The boy's reply was cut short as a fist collided with the narrow bone of the boy's cheek. He lurched to the side, straining for balance, unwilling to fall from the chair, to escape the assault against the blood-stained floor.

"Do you hate me?"

"N...no."

The sickening sound of flesh and bone impacting flesh and bone echoed briefly to the high ceiling of the darkened room, and chair legs grated a few inches along the floor, uncovering trails of the floor's stone previously hidden below caked flakes of blood and sweat.

"You're embarrassing."

"You're a coward."

The familiar fist again darted in, but it was stopped by a raised forearm, the boy glaring defiantly through red, glistening eyes, his lips swollen and oozing blood. The older man smiled, his very white teeth shining in the meager light of the chamber.

"You feel that, boy? That burning in the pit of your stomach? That's power. That's hate."

"Someday...some...someone's going to hit you back."

"I pray everyday that that someone is you, boy." The gray-headed man murmured dark blessings, and he passed his hand over the boy's features. The bruised child turned away at the touch, his eyes squinting and teeth clenching against the encroaching hand, and he whimpered as the familiar energies washed over him, healing the recent bruises and lacerations, leaving no trace of the hard lesson.

"I'm returning to the city tonight. Some of my associates have encountered...difficulties...so we'll be reorganizing some things. We're still going to Waterdeep in two months' time."

The boy - hardly a boy at seventeen - nodded in silence, rising from the crude chair. He removed his blood-stained shirt, revealing the thorough network of scarring across his back: lessons that hadn't been magically healed.

"We were sparring again, aye, boy?"

"Of course. Mother will be overjoyed at the attention you offer in your demanding schedule." He threw his ruined shirt into the corner of the chamber and pushed through the door that separated the foul place from the stairs that led to the surface, to the lighted place, the charade.
-----------------------------------
"Sir Tornbrook? Sir Tornbrook.

"Hn?" The paladin blinked a few times, clearing the haze of memory as he took note of the Ilmatari standing before him, a leaflet in hand. "What's this?"

"A release of men and medicines to tend the Legion at the Stand."

"Oh, aye. That." The Adjudicator found his pen and signed the parchment, again reclining in his chair and glazing introspective.

"Sir Tornbrook?"

"Hn?"

"Something troubles you, Sir Tornbrook? Perhaps Ilmater's blessings can bring comfort."

"Gratitude, but no. I'm only remembering things."

"Things, Sir?"

"Aye. Things."

Last edited by roguethree; 01-04-2012 at 01:00 AM.
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Old 10-28-2010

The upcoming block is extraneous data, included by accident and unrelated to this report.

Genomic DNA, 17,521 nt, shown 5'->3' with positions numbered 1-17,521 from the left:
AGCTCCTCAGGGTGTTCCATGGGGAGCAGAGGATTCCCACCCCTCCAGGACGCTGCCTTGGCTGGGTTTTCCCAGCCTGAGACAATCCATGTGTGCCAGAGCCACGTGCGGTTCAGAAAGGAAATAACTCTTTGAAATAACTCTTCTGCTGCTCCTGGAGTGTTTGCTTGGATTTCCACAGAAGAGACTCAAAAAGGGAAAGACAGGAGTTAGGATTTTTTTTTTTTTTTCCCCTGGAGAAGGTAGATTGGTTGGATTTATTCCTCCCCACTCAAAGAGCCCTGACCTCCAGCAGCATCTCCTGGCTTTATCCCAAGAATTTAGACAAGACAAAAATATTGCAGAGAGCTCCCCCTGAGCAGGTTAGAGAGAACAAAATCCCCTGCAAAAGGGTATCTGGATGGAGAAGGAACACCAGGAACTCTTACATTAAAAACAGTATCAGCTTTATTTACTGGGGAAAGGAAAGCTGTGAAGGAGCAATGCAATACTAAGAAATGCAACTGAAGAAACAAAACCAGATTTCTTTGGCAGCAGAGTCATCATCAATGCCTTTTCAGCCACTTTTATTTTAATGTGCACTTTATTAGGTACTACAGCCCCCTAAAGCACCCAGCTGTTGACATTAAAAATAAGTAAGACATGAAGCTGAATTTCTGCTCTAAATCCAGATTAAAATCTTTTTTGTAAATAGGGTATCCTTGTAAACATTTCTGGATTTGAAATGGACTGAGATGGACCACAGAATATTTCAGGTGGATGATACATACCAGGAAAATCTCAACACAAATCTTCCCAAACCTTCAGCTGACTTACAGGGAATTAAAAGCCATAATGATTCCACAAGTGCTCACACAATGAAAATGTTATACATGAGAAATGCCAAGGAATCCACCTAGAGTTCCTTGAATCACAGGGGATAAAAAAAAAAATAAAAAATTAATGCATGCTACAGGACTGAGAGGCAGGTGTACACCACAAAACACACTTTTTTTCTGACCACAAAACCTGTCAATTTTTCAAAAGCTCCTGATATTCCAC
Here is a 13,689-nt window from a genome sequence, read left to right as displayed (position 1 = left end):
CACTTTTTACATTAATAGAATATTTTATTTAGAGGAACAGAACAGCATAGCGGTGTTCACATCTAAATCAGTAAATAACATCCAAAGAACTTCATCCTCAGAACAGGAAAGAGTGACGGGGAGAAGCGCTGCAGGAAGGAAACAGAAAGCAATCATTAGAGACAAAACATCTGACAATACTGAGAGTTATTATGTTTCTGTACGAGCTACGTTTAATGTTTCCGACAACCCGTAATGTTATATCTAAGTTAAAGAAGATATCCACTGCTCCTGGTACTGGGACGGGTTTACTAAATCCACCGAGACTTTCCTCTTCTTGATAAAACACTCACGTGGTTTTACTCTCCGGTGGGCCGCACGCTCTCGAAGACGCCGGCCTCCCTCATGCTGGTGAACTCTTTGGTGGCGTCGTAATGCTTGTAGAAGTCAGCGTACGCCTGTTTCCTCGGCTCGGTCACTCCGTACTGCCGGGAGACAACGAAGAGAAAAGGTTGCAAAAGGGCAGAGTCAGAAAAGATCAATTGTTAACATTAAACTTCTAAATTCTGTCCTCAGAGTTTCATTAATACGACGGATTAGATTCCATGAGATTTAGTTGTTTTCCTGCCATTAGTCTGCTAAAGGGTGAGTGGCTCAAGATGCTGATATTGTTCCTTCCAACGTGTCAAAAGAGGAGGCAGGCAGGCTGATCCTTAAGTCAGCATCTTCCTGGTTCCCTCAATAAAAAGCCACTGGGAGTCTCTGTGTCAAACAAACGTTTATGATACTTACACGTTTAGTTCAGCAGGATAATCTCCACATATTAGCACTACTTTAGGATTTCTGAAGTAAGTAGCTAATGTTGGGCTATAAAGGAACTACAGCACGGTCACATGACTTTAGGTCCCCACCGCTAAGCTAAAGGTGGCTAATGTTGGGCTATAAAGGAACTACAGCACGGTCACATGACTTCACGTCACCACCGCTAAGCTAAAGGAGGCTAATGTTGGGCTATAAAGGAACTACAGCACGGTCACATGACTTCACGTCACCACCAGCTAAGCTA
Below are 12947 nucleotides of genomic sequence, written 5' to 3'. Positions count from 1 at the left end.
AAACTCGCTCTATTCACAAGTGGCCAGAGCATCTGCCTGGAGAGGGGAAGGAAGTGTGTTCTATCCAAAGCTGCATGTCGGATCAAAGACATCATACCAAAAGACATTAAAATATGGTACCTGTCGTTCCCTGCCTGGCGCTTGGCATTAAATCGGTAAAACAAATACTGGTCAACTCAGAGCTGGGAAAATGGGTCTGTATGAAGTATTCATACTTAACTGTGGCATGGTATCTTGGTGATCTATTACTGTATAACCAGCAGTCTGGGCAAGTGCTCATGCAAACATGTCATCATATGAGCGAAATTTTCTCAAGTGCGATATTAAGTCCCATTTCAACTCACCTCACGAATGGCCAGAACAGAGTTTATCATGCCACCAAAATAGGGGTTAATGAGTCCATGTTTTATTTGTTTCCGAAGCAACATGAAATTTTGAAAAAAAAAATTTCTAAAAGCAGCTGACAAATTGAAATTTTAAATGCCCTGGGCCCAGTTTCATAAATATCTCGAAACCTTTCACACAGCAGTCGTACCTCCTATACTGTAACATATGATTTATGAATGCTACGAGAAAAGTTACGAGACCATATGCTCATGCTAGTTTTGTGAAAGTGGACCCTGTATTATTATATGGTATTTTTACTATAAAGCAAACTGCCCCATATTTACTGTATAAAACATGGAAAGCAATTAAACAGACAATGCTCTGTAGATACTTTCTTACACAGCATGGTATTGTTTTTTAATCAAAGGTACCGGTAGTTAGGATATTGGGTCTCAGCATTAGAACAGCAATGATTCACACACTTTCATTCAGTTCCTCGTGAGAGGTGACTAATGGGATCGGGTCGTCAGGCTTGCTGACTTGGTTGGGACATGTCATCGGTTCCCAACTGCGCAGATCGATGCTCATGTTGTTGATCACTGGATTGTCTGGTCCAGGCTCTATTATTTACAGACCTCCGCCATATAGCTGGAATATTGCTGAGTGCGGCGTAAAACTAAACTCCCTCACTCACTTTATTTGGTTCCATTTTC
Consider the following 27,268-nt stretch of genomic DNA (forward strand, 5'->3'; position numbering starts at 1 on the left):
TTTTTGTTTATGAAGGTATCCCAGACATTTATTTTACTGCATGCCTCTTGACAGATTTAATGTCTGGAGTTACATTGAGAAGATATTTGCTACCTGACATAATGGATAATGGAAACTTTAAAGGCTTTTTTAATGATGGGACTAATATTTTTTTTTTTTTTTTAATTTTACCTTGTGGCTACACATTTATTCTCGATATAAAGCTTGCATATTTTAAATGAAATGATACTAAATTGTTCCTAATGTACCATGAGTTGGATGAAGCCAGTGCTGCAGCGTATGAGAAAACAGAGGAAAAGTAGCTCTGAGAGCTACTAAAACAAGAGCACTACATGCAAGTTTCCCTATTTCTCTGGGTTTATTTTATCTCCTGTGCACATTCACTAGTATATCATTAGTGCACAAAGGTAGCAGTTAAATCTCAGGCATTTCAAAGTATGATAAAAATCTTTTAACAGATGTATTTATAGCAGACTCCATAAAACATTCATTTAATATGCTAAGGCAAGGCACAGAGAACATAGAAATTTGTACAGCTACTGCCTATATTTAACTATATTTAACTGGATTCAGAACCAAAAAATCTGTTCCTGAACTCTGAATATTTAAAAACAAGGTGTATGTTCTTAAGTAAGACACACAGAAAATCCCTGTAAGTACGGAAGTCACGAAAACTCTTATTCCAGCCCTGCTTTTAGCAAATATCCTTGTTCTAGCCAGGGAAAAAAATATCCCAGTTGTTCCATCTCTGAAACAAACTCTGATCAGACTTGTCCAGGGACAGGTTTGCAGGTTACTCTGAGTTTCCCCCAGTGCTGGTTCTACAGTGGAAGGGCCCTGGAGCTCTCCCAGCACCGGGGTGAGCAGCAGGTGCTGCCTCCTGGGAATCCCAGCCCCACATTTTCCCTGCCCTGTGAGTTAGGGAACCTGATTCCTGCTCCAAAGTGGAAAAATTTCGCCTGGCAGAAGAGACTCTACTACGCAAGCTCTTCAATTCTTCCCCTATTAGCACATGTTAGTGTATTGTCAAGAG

roguethree roguethree is offline
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Wrath, Focused

It beckons me from my sleep.

Its gilded hilt reflects the light of the few torches that line my room's walls. The soft luminescence it casts flicks against my eyelids, and I have no choice but to rouse as I find myself less and less deaf to its subtle whisperings to my consciousness.

There it rests, upright and against the wall, near the wardrobe, as I left it. It stands silent sentry as I try to find rest, but its will, its impulse, is ever present. It asks me to take it in hand, to once again set forth and deliver wrath to the wicked. It asks me to do my god's work with prejudice.

I sit up, my head still awash in the aftermath of the intense magical healing I needed after the last bout. Clive grows bolder, and his hatred wasn't tempered in the slightest from his last, punctuated defeat. He returned the next night with allies. I'm told we fought desperately, but he was the victor. I wonder how long my mortal body can take this punishment. Against a foe that turns to mist when defeated and reforms no worse for the wear, a foe that does not age, I wonder how long I can be the rock that breaks the wave before I shatter...

As long as I have to. Until breath fails me. The Just God guides my hand, and I must be tireless in this struggle.

The sword tugs at my thoughts again. My eyes fall upon it, its artful hilt, it's gilded scabbard. There's the irony. The emerald. The pearls. The ornament given me by the one who feels my wounds more keenly than I, the one who cares not for my sword or my righteousness, but for me. This bed is empty without her. Her goddess has called her; I could never deny such a command. It tastes bitter. Perhaps at this moment, she warms another's bed, to satisfy her goddess. Here I lie, jealous and chilled, my company a wrathful blade that begs use.

And where is my soul? I regret the absence of a lover even as I'm called to pierce a thousand wretched hearts. Selfish. The sword and its scabbard are in my hands, now. I don't remember crossing the chamber to collect it. I sit on the edge of my bed, half-naked, my pensive gaze not really seeing the weapon in my lap. That emerald, those pearls, ask me to lay down, to sleep.